A year ago this month, my article about Betty Murphy sewing quilts for a unique place on Raquette Lake was published in the Suburban News. The unique place, St. William’s on Long Point, is both an historic site and a soul-replenishing respite nearly in the center of Adirondack Park. The editor encouraged me to pitch an article about St. William’s to Adirondack Life magazine.
It was my first pitch to a national magazine…and they accepted.
What followed was four seasons of getting the article to print:
Season 1: Visiting
The Husband and I visited St. William’s for a long weekend late last July. Raquette Lake, NY, is a tiny town with a long Adirondack history. We soaked in the locale (and the rain), and found both the town and St. William’s on Long Point to be those types of places that leave a permanent mark on a person.
While The Husband took hundreds of pictures, I interviewed the site managers and anyone else who would indulge me. I walked around Long Point with a notepad, jotting my thoughts and putting words to my sensations. I thumbed through photo albums and puttered through rooms and woods. I sat, alone, inside St. William’s Church until the sun began to set. All in hopes of ingraining a deep groove into my memory.
Then, I packed up my notes and recordings and went home.
Season 2: Interviewing
In my experience, interviewing people is either really easy or really difficult. Most of the time, being interviewed for a news or magazine article is the opportunity for a person to tell about their life’s passion.
With just a few well-angled questions, a person can be drawn into talking for well over an hour. The tale they tell will flit around like a butterfly – alighting here, darting there, lingering, swooping out of sight, and then reappearing. I just listen. And write as quickly as possible. Because buried in there will be the story.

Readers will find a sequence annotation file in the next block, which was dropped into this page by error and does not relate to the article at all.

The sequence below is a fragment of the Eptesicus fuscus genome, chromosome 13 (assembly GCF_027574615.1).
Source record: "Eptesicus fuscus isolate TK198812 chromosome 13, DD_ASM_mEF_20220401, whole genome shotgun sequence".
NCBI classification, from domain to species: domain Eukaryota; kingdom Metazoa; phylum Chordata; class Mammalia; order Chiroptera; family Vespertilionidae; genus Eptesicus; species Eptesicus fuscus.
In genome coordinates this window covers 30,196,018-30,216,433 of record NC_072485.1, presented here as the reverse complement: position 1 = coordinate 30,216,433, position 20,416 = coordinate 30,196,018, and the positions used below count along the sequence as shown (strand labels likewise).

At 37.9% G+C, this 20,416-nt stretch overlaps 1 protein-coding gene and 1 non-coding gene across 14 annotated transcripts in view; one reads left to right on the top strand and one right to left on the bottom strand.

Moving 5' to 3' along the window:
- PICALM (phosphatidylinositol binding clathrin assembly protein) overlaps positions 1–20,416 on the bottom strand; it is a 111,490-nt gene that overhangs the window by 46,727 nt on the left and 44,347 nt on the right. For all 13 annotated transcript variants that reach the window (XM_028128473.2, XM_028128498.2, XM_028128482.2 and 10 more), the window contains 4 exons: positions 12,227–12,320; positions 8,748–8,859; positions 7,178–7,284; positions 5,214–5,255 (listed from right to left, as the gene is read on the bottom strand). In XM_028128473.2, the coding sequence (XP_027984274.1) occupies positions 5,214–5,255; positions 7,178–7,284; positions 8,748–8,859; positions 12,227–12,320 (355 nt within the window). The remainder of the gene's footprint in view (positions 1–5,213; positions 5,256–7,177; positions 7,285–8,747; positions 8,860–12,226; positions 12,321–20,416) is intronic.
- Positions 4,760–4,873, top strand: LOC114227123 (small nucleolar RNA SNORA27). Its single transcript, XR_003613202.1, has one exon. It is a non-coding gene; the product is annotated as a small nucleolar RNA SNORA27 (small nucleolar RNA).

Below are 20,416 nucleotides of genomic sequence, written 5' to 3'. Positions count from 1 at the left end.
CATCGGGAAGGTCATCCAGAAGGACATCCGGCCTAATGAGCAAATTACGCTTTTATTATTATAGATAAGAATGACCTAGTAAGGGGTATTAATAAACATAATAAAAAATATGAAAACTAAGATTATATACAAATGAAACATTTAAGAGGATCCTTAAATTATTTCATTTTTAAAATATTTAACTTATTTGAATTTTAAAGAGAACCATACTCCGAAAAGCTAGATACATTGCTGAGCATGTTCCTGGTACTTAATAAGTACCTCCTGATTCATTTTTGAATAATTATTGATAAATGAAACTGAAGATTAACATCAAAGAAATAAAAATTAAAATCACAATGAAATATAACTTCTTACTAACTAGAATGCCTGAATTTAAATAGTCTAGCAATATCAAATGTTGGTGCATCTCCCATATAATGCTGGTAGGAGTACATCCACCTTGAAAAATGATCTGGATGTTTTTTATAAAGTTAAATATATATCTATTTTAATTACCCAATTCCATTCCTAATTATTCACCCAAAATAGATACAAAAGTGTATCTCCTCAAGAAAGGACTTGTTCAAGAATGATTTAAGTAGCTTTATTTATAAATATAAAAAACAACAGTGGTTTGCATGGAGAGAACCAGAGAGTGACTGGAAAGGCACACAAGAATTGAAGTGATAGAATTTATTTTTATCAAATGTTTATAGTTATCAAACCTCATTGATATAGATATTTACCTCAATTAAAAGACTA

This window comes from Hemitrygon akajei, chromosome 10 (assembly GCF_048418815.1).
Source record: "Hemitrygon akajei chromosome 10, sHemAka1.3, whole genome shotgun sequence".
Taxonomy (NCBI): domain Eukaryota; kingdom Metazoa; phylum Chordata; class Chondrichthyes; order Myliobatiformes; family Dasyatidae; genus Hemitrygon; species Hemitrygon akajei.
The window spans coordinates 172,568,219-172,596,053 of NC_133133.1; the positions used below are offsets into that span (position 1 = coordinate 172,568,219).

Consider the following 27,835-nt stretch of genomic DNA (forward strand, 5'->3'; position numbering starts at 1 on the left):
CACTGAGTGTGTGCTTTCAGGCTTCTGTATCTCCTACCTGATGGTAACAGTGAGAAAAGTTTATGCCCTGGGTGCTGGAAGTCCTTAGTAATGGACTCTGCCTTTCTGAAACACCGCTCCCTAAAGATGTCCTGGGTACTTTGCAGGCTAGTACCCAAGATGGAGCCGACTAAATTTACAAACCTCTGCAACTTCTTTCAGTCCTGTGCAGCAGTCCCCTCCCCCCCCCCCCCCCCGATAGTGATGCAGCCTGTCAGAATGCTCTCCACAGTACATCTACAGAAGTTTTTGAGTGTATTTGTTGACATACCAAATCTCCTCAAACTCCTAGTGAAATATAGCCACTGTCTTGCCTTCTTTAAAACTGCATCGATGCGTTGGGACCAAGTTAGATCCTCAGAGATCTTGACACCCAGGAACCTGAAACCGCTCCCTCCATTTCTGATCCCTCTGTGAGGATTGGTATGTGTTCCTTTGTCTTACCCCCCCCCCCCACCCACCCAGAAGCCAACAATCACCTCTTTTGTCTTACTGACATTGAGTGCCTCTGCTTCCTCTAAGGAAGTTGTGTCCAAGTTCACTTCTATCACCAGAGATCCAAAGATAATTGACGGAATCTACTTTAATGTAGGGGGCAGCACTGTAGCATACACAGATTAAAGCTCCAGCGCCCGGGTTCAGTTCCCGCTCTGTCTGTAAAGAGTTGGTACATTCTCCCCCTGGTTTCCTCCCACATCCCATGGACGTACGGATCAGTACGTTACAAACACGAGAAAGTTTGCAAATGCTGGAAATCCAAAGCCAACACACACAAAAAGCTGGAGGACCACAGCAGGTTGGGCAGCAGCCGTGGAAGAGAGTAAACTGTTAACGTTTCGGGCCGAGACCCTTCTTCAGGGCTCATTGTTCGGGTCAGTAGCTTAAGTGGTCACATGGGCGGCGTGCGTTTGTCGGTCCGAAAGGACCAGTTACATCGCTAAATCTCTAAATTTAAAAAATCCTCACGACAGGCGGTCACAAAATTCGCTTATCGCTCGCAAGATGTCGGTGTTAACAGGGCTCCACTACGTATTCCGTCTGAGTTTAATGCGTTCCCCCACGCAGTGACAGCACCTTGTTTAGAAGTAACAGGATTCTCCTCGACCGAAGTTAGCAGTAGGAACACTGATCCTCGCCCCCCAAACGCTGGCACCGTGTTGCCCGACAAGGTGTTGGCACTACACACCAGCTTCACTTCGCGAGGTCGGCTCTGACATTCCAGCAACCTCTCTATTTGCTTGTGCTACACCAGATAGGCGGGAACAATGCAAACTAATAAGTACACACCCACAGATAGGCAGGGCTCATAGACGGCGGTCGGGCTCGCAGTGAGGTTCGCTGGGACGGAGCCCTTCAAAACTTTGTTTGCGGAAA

Sometimes, though, some people just want to be left alone.
I phone-interviewed, or attempted interviews, from early August until just before Christmas. Some people avoided talking to me, but I respected that they had their reasons, tried not to feel personally slighted, and moved on.
Season 3: Writing
Between the first week of January and the first week of March, I wrote 15 drafts. That includes a mildly panicked complete re-write halfway through, and a grueling editing process to pare down from almost 1,500 words to the editor-requested 1,200 words.
My desk was piled with stylebooks, a dictionary, and my reams of notes. I periodically scrolled though The Husband’s photos, trying to get back to a warm evening on Raquette Lake even as a snowstorm swirled outside my window.
I checked and re-checked quotes. I sent follow up emails to clarify those pesky facts. I wrote. And wrote. And wrote.
Then, I submitted the article a month ahead of schedule, because I needed to be done.
Season 4: Editing
You research, you write, and you think it’s perfect. Then, the editor sends a list of questions and a layout of what has been edited so far.
Check your ego at the door. When you send a piece off to an editor, they will edit.
They will take out a turn of phrase that you might think of as the soul of a paragraph. They will shuffle paragraph order so that the sequence now leads to a completely different place. They will do what it takes to make the story fit – with both the magazine’s tone and the space on the pages.
You will smile magnanimously through it all, because the byline is still yours.
One year later, the July/August issue of Adirondack Life is now on newsstands*, with my article on page 17. For months I kept a low profile, knowing that editors can change their minds. Then, I finally had the magazine in my hands. I turn the pages, exhale, and say to myself:
I wrote that.
*See my portfolio to read a PDF.